Every PDF file starts with the magic string that identifies the version
of the standard which the document conforms to, like
%PDF-1.4. After that, a
PDF document is made up of the following objects:
- Boolean values
- Integers and floating-point numbers
- interpreted as literal characters when enclosed in parentheses:
(This is a string.)These can contain escaped characters, particularly escaped closing braces and control characters:
(This string contains a literal \) and some\n newlines.\n).
- interpreted as hexadecimal data when enclosed in angled brackets:
<53 61 6D 70 6C 65>equals
- interpreted as literal characters when enclosed in parentheses:
starting with a forward slash, like
/Type. You can think of them like identifiers in programming languages.
enclosed in square brackets:
[ -1 4 6 (A String) /AName [ (strings in arrays in arrays!) ] ]
key-value stores, which are enclosed in double angled brackets. The key must
be a name, the value can be any object. Keys and values are given in turns,
beginning with the first key:
<< /FirstKey (First Value) /SecondKey 3.14 /ThirdKey /ANameAsValue >>Usually, the first key is
/Typeand defines what the dictionary actually describes.
- Stream Objects
- a collection of bytes. In contrast to strings, stream objects are usually used for large amount of data which may not be read entirely, while strings are always read as a whole. For example, streams can be used to embed images or metadata.
Streams consist of a dictionary, followed by the keyword
stream, the raw content of the stream, and the keyword
endstream. The dictionary describes the stream’s length and the filters that have been applied to it, which basically define the encoding the data is stored in. For example, data streams can be compressed with various algorithms.
- The Null Object
Represented by the literal string
- Indirect Objects
- Every object in a PDF document can also be stored as a indirect object, which means that it is given a label and can be used multiple times in the document. The label consists of two numbers, a positive object number (which makes the object unique) and a non-negative generation number (which allows to incrementally update objects by appending to the file).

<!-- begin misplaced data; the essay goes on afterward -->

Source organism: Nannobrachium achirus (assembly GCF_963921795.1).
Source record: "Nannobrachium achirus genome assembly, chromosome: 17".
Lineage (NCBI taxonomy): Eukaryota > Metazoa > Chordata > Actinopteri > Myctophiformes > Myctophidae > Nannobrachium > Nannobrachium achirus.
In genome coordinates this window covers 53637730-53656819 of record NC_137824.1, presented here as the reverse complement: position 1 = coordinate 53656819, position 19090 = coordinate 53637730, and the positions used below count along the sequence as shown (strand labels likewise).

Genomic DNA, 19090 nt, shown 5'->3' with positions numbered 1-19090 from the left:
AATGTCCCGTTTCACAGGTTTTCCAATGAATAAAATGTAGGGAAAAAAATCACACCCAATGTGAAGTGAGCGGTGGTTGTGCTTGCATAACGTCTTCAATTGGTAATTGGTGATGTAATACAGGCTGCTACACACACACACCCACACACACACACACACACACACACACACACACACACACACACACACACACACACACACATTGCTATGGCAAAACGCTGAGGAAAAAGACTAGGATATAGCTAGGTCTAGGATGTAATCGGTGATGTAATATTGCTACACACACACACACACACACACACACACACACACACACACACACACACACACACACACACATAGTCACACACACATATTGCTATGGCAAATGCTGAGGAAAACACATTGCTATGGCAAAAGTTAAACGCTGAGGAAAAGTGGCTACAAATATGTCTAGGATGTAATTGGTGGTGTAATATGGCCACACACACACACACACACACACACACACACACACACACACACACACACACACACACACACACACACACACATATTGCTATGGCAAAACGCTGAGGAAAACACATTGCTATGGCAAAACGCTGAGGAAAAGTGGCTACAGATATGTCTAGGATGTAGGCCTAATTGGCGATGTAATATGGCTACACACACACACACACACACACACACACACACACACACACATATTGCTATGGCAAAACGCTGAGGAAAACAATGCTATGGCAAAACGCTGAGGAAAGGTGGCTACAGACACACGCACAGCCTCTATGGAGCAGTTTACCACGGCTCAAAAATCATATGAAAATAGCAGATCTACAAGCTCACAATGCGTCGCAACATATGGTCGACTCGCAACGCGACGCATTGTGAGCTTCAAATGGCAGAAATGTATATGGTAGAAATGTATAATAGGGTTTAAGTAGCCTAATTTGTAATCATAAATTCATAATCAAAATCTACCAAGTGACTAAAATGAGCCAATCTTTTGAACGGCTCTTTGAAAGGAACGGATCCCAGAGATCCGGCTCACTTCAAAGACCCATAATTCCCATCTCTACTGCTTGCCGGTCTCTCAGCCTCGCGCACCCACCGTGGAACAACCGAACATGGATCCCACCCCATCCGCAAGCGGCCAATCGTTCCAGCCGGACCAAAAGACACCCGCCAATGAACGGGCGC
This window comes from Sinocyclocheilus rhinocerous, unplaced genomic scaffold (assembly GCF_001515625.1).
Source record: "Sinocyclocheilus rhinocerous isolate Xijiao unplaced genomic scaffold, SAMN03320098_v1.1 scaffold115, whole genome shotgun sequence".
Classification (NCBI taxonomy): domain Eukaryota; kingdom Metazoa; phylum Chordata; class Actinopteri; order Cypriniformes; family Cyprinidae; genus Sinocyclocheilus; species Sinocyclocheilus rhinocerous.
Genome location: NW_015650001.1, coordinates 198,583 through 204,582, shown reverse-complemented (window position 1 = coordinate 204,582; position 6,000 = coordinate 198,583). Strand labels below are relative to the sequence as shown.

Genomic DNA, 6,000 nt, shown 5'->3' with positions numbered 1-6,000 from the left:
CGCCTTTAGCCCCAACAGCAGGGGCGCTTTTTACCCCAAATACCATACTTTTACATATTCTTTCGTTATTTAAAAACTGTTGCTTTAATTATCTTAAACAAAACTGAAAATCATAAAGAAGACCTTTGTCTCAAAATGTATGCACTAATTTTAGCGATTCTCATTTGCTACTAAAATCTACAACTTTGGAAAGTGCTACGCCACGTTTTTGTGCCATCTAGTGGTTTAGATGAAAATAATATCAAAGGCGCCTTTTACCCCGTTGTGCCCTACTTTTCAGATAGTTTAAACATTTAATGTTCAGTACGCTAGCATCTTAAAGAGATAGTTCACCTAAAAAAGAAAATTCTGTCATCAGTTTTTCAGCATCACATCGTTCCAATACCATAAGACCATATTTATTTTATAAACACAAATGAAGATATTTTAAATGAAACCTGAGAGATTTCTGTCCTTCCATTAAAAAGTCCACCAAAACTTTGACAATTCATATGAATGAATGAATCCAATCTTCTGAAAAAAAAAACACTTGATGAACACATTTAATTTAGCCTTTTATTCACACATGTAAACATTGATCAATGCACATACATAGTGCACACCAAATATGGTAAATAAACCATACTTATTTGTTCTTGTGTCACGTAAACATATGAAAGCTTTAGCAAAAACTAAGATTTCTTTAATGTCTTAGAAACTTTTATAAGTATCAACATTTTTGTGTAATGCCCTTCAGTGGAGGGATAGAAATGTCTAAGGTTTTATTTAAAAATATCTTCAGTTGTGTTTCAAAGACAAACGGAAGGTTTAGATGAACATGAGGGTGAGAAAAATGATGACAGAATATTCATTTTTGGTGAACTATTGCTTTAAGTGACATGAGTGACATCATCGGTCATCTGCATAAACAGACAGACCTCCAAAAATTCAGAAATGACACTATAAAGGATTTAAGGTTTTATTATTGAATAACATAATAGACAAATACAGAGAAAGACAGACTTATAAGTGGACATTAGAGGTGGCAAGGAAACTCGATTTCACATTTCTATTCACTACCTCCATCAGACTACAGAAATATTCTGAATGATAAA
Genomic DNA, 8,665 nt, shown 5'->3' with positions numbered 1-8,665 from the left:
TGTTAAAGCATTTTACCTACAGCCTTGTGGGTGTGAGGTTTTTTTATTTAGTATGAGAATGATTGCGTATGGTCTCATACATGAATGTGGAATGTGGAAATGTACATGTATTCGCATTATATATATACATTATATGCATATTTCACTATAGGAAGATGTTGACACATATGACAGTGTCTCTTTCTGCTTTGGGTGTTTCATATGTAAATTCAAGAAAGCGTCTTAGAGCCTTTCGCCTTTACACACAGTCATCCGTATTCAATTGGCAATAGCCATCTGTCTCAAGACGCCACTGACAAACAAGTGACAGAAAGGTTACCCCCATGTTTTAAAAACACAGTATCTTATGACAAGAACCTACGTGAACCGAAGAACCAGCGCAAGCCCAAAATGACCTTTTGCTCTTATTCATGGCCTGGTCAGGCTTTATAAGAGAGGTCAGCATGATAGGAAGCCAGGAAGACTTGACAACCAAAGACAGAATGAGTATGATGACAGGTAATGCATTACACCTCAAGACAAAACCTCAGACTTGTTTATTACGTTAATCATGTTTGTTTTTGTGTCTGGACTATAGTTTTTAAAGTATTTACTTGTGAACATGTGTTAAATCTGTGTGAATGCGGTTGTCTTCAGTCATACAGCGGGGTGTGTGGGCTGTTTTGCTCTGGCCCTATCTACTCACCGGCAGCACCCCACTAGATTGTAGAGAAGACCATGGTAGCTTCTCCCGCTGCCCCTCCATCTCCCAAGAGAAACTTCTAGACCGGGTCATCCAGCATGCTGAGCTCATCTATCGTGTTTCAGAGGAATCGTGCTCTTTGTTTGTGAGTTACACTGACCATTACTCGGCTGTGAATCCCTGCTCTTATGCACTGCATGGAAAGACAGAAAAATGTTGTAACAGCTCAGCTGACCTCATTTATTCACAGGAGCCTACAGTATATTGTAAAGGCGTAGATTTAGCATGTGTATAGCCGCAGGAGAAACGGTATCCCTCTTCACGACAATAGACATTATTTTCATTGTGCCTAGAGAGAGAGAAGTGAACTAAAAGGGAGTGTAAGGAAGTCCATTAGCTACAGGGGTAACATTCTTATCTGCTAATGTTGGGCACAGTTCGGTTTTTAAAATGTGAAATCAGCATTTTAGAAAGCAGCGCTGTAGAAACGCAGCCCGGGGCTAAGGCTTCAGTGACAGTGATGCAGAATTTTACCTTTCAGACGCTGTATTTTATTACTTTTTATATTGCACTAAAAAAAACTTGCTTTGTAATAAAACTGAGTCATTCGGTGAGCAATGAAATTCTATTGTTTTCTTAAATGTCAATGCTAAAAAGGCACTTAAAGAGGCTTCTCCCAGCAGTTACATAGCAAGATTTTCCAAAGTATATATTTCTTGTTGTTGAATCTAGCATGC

Indirect objects are defined by their object number, followed by their
generation number, the keyword
obj, the contents of the object, and the keyword
1 0 obj (I'm an object!) endobjdefines the indirect object with object number 1 and generation number 0, which consists only of the string “I'm an object!”. Likewise, more complex data structures can be labeled with indirect objects.
Referencing an indirect object works by giving the object and generation
number, followed by an uppercase R:
1 0 Rreferences the object created above. References can be used everywhere where a (direct) object could be used instead.
Using these object, a PDF document builds up a tree structure, starting from the
root object, which has the object number 1 and is a dictionary with the value
/Catalog assigned to the key
/Type. The other values of this dictionary
point to the objects describing the outlines and pages of the document, which in
turn reference other objects describing single pages, which point to objects
describing drawing operations or text blocks, etc.
Dissecting the PDFs created by XSane
Now that we know how a PDF document looks like, we can go back to out initial problem and try to find out why my PDF file was so huge. I will walk you through the PDF object by object.
%PDF-1.4 1 0 obj << /Type /Catalog /Outlines 2 0 R /Pages 3 0 R >> endobj
This is just the magic string declaring the document as PDF-1.4, and the root object with object number 1, which references objects number 2 for Outlines and number 3 for Pages. We're not interested in outlines, let's look at the pages.
3 0 obj << /Type /Pages /Kids [ 6 0 R 8 0 R 10 0 R 12 0 R ] /Count 4 >> endobj
OK, apparently this document has four pages, which are referenced by objects number 6, 8, 10 and 12. This makes sense, since I scanned four pages ;-)
Let's start with object number 6:
6 0 obj << /Type /Page /Parent 3 0 R /MediaBox [0 0 596 842] /Contents 7 0 R /Resources << /ProcSet 8 0 R >> >> endobj
We see that object number 6 is a page object, and the actual content is in object number 7. More redirection, yay!
7 0 obj << /Length 2678332 >> stream q 1 0 0 1 0 0 cm 1.000000 0.000000 -0.000000 1.000000 0 0 cm 595.080017 0 0 841.679993 0 0 cm BI /W 1653 /H 2338 /CS /G /BPC 8 /F /FlateDecode ID x$¼[$;¾åù!fú¥¡aæátq.4§ [ ...byte stream shortened... ] EI Q endstream endobj
Aha, here is where the magic happens. Object number 7 is a stream object of 2,678,332 bytes (about 2 MB) and contains drawing operations! After skipping around a bit in Adobe’s PDF reference (chapters 3 and 4), here is the annotated version of the stream content: